Why Schools Should Partner with Public Libraries to Engage Families in STEM

Three young girls looking at books on shelf in library.

Children don’t just learn when they’re sitting at a desk in a classroom. In fact, increasingly researchers have found that the knowledge and skills many students acquire outside of school—at home, in after-school programs, and as part of various informal learning experiences—are what widen the opportunity gap between children in poverty and those from more affluent homes.

Libraries are community resources where children and families can participate in the contexts, interactions, and experiences that promote learning and development. Libraries are a place where families can give their children ways to practice and extend what they’re learning in school. And when libraries, schools, and after-school programs work together, those connections to the curriculum are tighter, contribute to stronger performance for students in school, and give parents supports they need.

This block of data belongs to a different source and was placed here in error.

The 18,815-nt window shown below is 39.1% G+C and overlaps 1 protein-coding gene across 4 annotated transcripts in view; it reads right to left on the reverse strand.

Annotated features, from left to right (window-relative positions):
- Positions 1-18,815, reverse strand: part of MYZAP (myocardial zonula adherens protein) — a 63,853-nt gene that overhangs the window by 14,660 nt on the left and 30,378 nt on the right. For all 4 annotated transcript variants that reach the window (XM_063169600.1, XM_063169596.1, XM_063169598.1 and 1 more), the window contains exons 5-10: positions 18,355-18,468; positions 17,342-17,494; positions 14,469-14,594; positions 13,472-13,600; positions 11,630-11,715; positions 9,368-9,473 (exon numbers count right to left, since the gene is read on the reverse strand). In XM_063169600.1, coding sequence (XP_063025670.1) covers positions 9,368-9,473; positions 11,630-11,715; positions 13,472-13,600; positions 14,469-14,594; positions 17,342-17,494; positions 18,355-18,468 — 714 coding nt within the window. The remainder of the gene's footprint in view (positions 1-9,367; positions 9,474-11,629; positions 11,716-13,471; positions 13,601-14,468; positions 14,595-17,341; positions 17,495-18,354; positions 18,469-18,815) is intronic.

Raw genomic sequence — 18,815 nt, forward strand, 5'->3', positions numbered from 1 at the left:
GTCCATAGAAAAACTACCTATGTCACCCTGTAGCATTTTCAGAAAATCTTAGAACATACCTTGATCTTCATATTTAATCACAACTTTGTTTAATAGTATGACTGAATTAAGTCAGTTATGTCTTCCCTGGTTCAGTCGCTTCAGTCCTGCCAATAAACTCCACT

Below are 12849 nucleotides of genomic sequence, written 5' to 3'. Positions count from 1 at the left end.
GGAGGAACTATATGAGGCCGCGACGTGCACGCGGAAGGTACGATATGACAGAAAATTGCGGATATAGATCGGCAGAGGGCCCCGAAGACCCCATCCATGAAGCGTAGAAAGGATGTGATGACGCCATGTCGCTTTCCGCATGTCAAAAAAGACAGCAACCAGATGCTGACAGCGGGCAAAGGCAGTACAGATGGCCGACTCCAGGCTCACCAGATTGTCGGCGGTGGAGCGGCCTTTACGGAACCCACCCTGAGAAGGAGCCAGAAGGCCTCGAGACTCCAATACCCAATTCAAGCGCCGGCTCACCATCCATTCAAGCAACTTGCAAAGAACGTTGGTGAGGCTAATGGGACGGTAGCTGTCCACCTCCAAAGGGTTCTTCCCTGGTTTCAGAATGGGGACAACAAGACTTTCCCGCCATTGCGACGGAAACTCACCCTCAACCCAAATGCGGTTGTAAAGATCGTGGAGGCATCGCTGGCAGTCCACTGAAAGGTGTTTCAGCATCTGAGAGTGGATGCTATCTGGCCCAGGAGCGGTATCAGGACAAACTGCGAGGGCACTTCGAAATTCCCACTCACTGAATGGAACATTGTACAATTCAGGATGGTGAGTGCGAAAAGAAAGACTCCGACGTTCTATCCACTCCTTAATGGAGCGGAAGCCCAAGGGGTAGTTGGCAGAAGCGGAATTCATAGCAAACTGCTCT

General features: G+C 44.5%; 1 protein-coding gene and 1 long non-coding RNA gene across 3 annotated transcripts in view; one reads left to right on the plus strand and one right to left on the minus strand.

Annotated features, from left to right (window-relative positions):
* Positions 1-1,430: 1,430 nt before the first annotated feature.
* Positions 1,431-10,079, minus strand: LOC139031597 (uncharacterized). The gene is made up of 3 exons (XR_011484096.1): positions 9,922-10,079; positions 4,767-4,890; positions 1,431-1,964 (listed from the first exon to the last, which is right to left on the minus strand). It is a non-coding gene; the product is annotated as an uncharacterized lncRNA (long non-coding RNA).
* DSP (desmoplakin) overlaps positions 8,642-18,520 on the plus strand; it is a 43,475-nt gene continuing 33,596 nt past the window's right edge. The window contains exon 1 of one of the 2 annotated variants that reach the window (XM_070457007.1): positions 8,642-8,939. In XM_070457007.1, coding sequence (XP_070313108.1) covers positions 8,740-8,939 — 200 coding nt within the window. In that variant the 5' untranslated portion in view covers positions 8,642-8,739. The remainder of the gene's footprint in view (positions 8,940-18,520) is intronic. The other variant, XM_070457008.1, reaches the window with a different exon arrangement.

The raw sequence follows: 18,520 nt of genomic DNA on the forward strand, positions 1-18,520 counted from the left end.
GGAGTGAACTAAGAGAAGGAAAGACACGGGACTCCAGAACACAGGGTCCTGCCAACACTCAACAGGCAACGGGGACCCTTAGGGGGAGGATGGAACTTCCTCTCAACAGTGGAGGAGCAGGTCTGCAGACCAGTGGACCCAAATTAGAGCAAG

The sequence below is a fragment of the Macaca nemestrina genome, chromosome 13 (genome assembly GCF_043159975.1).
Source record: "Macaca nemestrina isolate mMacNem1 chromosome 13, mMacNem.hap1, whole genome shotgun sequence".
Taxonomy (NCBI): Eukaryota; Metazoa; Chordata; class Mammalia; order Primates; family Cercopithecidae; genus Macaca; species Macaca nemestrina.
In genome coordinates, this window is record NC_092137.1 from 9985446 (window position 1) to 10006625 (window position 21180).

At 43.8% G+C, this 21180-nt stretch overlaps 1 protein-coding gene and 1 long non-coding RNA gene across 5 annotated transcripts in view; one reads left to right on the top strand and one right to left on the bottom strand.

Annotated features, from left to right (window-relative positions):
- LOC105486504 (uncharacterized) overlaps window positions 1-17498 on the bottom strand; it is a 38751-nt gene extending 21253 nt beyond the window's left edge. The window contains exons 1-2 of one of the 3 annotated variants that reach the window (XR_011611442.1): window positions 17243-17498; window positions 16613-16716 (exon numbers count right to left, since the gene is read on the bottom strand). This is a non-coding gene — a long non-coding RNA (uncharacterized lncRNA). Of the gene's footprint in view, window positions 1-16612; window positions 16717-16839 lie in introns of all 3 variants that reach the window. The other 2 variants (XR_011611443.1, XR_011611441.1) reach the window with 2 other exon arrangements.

This report from the Global Family Research Project (2019) examines how public libraries, with federal and state support, are creating STEM learning that brings together children and families across the K–12 years. After interviewing leaders and reviewing key documents, this report was written summarizing “innovative and intentional ways that public libraries:

  • Make STEM more equitable for children and families
  • Engage parents and children in STEM learning together
  • Connect school and out-of-school learning
  • Create an avenue for youth voice and leadership”

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